Josh Goodman is a former staff writer for GOVERNING..E-mail: firstname.lastname@example.org
In late 2006 a "working group" of Democrats and Republicans formed a bipartisan majority in the Alaska Senate, selecting Republican Sen. Lyda Green as their leader. Despite sharing a party label with Governor Sarah Palin, Green quickly became the governor's leading political rival.
Now, two years later, Green is gone (having retired when a Palin ally challenged her in a primary). But, the Alaska Senate has organized again along similar lines. The body's Democrats joined with three Republicans to create a new bipartisan majority. The president is another Republican, Gary Stevens of Kodiak (no relation to Ted Stevens or Ben Stevens).
So, will Gary Stevens be Governor Palin's new nemesis?
It doesn't sound like it. From Anchorage Daily News:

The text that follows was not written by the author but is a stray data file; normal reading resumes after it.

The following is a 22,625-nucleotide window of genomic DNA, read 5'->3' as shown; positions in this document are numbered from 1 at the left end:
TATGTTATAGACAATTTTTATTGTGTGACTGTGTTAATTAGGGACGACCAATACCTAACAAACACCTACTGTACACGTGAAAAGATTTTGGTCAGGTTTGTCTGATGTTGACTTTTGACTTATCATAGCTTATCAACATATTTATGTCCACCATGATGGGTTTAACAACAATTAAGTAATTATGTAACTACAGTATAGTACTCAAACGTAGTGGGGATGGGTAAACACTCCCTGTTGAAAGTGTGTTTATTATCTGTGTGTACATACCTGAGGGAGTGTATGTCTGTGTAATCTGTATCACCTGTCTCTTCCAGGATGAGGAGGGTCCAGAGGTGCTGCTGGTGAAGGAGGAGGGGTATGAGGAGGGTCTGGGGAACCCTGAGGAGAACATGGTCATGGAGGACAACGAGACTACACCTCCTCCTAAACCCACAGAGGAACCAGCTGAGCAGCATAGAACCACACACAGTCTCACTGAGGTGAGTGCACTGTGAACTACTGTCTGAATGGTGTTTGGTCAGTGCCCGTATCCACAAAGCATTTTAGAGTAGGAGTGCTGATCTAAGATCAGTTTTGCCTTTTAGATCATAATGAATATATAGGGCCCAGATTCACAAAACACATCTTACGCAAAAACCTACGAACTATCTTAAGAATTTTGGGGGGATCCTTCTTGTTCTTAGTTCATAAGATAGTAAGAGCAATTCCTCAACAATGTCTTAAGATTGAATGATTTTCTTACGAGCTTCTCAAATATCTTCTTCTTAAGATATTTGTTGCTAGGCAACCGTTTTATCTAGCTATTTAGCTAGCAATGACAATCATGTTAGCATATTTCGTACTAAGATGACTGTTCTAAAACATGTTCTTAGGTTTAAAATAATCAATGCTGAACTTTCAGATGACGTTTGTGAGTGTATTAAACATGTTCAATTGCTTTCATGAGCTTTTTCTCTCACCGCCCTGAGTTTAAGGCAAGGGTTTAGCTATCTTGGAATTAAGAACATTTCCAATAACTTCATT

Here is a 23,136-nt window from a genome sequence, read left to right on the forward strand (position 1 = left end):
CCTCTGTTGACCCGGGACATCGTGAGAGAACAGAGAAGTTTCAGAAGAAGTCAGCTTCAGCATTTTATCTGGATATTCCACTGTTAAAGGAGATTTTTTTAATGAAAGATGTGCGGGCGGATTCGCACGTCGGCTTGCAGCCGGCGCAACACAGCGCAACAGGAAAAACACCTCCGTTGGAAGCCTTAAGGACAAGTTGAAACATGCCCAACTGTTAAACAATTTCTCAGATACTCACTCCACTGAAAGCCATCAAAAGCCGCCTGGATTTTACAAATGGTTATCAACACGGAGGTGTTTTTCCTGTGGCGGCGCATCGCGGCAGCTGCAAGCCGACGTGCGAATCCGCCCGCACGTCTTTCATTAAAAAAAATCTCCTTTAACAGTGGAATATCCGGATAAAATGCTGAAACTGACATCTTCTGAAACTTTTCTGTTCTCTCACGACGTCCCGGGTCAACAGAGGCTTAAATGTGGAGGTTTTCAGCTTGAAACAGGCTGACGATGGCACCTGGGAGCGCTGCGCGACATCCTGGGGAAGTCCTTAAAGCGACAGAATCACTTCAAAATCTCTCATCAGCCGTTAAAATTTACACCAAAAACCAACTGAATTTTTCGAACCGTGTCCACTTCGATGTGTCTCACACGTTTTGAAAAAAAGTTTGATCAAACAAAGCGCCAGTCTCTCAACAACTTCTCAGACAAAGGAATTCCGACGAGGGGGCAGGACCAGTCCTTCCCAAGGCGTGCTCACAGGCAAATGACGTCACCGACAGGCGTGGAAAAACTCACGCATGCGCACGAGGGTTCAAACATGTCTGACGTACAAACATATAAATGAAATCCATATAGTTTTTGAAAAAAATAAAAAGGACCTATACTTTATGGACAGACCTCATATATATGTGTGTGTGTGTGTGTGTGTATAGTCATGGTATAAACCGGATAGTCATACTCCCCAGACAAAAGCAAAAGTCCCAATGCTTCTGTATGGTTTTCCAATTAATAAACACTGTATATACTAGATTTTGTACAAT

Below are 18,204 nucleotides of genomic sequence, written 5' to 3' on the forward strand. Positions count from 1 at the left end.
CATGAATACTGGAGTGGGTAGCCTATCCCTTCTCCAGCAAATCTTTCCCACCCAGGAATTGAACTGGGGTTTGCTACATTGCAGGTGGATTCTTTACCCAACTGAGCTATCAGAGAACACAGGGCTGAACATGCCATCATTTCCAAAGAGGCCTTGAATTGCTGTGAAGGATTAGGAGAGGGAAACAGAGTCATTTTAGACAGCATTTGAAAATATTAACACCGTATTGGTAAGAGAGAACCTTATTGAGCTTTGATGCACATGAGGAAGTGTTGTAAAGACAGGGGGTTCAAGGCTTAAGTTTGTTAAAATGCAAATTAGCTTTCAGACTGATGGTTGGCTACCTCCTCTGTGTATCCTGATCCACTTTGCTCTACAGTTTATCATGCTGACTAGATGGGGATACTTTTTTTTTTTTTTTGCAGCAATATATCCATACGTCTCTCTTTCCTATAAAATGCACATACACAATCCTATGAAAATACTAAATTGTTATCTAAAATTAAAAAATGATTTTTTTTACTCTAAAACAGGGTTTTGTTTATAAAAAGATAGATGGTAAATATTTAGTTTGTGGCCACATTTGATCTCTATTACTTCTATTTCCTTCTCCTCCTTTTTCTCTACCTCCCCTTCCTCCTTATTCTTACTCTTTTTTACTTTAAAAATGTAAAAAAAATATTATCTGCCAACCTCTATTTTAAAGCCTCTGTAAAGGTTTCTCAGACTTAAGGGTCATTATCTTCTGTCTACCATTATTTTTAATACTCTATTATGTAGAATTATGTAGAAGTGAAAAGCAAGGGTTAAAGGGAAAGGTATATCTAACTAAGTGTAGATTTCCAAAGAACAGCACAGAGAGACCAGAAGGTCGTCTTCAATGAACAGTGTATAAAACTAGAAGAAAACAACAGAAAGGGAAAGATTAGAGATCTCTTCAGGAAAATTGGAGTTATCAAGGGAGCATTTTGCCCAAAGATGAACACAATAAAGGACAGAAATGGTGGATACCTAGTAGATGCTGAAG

Stevens said one of his first goals is "to try to re-establish rapport" with Gov. Sarah Palin. The current Senate coalition headed by retiring Sen. Lyda Green, R-Wasilla, has been at odds with the governor and Republican vice-presidential candidate over the Troopergate investigation.
Stevens said he would try to have weekly meetings with Palin during the 90-day legislative session, assuming she has time.
Sure, everyone talks about working together at this time of year, after elections are over. But, as far as I can tell, Stevens has never been a critic of Palin in the mold of Green. Take a look at what he said in October, after an investigator found that Palin had abused her power in Troopergate. From the Associated Press:
"I think there are some problems in this report," said Republican state Sen. Gary Stevens, a member of the panel. "I would encourage people to be very cautious, to look at this with a jaundiced eye."
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